The music has also grown up with the band. The work on Minutes far surpasses anything that Linkin Park has ever attempted or attained, and it showcases the collective talents of all the members of the band, proving that Linkin Park has once again risen to the occasion.
“If you are talking about maturity as a song writer, I think songs “The Little Things Give You Away” and “Go Between,” – those songs show maturity,” Bennington states proudly.
On the other hand, it is not all lyrically and musically that the band has matured. Their experiences have helped them grow as individuals, making the band stronger than ever.
“I think if you are talking about maturity on a personal level,” Benington says, “a song like “Hands Held High” or “Leave Out All the Rest”; those songs are really a statement on life.”
“I think there’s a difference there’s a progression, and I hope people feel that. We’re going to get a lot of mixed feelings about this record. It is different in a lot of ways. I think that people are going to get it right away or people are going to take time to grow into it. Either way it is fine with us.  It’s a natural progression for us. Stylistically, this record is the most diverse record that we have ever made.”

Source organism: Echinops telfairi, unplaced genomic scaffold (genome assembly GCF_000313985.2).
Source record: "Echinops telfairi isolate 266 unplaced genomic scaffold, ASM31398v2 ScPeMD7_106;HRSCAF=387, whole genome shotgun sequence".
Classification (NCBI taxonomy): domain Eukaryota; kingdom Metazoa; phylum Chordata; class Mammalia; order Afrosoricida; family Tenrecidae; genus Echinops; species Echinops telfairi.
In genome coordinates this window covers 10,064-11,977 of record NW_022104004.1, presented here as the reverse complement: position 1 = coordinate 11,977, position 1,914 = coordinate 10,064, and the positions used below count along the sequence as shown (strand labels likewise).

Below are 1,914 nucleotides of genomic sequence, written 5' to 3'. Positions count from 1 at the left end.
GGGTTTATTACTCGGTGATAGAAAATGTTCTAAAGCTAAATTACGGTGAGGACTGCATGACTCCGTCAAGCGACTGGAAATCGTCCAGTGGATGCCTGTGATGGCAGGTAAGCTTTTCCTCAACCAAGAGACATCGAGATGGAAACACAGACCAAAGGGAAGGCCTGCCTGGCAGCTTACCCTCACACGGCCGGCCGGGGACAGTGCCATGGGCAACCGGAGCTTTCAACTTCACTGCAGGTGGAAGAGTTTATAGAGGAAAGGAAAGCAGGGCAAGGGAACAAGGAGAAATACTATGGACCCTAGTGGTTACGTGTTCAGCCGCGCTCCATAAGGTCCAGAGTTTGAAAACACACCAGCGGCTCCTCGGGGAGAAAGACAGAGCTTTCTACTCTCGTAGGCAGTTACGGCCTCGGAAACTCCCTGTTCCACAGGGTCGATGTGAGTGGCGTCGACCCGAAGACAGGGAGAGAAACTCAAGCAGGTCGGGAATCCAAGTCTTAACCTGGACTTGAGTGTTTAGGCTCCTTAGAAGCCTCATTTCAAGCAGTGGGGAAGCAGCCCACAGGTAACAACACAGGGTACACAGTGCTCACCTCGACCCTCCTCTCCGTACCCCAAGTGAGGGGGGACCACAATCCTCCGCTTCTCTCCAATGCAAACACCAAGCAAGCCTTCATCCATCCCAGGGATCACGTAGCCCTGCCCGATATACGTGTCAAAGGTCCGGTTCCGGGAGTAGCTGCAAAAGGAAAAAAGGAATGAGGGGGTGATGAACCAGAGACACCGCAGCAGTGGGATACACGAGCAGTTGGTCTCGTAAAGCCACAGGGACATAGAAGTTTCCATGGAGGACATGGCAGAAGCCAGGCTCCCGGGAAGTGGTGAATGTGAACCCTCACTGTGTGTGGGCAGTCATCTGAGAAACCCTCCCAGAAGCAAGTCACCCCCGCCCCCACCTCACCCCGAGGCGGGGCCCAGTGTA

But, if there is anything that Bennington and the boys in Linkin Park want their fans, old and new, to take from their experience in growing up, it’s that no matter what, we’re all still the same people deep down inside.
“I hope people take away the sense that we are growing and that we have no boundaries,” said Bennington. “We roam wherever we want; stylistically and lyrically. We can live up to what we’ve been saying all along which is that we kind of feel that we know what belongs to the genre, that truly different styles, put it together and make it work seamlessly.” –Michelle Castillo